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BACKGROUND: Shoulder pain is a common problem in the general population and is responsible for prolonged periods of disability, loss of productivity, absence from work and inability to carry out household activities. Rotator cuff problems account for up to 70% of shoulder pain problems and are the third most prevalent musculoskeletal disorder after those occurring in the lower back and neck. Rotator cuff surgery has high failure rates (25-50% within 12 months), and as a result, there is a pressing need to improve the outcome of rotator cuff surgery. Patch augmented surgery for rotator cuff repairs has recently been developed and is increasingly being used within the UK National Health Service. Patch augmented surgery could lead to a dramatic improvement in patient and surgical outcomes, but its clinical and cost effectiveness needs rigorous evaluation. The existing evidence on the use of patches may be at risk of bias as currently only a small number of single-centre comparative studies appear to have been carried out. Additionally, it is unclear for which patches a clinical study (comparative and non-comparative) has been conducted. This paper outlines the protocol for a systematic review intended to summarise the best available clinical evidence and will indicate what further research is required. METHODS: Electronic databases (Medline, Embase and Cochrane) will be systematically searched between April 2006 and the present day for relevant publications using a specified search strategy, which can be adapted for the use in multiple electronic databases, and inclusion criteria. Screening of both titles and abstracts will be done by two independent reviewers with any discrepancies resolved by a third independent reviewer. Data extraction will include information regarding the type of participants, type of intervention and outcomes including but not limited to shoulder-specific function and pain scores, patch-related adverse events and type of study. The results will be summarised in a narrative review where qualitative analysis is not possible. DISCUSSION: This review aims to collate the current evidence base regarding the use of patches to augment rotator cuff repair. The results of this review will help to develop, using consensus methods, the design of a definitive randomised trial assessing the clinical and cost-effectiveness of a patch to augment surgical repair of the rotator cuff that is both acceptable to stakeholders and is feasible. SYSTEMATIC REVIEW REGISTRATION: CRD42017057908.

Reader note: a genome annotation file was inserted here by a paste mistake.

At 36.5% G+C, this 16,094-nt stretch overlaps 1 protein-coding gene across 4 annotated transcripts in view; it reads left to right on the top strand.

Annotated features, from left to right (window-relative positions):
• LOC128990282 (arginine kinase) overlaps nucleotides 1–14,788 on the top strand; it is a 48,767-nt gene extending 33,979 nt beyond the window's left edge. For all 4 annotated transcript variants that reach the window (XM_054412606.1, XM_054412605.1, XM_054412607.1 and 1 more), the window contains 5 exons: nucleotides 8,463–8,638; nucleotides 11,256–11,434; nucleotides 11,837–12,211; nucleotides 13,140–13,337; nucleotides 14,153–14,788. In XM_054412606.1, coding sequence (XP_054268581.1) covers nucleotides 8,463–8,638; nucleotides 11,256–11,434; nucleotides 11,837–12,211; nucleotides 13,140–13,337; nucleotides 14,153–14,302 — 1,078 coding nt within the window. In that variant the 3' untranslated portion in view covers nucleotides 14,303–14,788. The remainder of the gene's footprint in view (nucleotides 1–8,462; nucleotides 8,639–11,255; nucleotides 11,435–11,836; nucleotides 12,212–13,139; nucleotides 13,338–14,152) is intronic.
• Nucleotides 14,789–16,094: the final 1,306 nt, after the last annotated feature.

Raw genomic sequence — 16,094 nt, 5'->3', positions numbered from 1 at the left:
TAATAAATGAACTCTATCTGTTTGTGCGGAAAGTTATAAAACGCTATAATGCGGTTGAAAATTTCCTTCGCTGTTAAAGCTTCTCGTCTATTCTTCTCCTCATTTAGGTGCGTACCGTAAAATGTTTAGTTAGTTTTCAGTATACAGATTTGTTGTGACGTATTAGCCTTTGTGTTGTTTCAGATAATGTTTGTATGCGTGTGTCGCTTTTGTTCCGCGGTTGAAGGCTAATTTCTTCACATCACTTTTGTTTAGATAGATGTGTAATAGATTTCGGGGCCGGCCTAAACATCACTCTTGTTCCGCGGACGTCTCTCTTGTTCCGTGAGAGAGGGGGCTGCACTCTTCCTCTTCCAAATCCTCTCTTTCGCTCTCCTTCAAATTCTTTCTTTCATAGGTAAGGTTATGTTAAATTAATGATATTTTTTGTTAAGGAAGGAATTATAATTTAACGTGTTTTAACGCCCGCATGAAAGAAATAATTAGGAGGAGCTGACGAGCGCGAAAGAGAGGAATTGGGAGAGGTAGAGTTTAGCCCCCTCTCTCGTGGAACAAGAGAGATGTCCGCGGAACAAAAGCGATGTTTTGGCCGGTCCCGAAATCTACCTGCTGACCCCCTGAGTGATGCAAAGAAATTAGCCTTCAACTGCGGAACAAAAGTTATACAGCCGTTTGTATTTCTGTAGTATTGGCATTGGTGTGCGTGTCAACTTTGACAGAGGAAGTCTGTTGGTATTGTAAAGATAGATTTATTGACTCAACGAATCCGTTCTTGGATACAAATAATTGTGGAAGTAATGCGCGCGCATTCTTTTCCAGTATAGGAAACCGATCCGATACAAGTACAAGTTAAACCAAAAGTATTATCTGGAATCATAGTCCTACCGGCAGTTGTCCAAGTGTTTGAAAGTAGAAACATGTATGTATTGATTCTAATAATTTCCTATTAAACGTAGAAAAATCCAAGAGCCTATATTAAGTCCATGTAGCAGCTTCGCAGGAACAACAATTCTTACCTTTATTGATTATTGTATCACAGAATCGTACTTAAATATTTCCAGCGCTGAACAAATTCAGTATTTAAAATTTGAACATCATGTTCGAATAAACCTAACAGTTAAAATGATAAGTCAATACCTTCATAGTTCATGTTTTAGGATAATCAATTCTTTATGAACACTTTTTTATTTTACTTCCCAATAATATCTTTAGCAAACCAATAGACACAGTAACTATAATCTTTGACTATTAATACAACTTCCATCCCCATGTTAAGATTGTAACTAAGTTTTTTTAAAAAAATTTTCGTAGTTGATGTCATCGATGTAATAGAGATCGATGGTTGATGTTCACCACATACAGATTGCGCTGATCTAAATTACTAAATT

Original publication




Journal article


Syst Rev

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Acellular dermal matrix, Patch, Rotator cuff tear, Shoulder surgery, Surgical mesh, Systematic review, Tendon injury, Tissue scaffold, Feasibility Studies, Humans, Rotator Cuff, Shoulder Injuries, Surgical Mesh, Tendon Injuries, Tissue Scaffolds, Treatment Outcome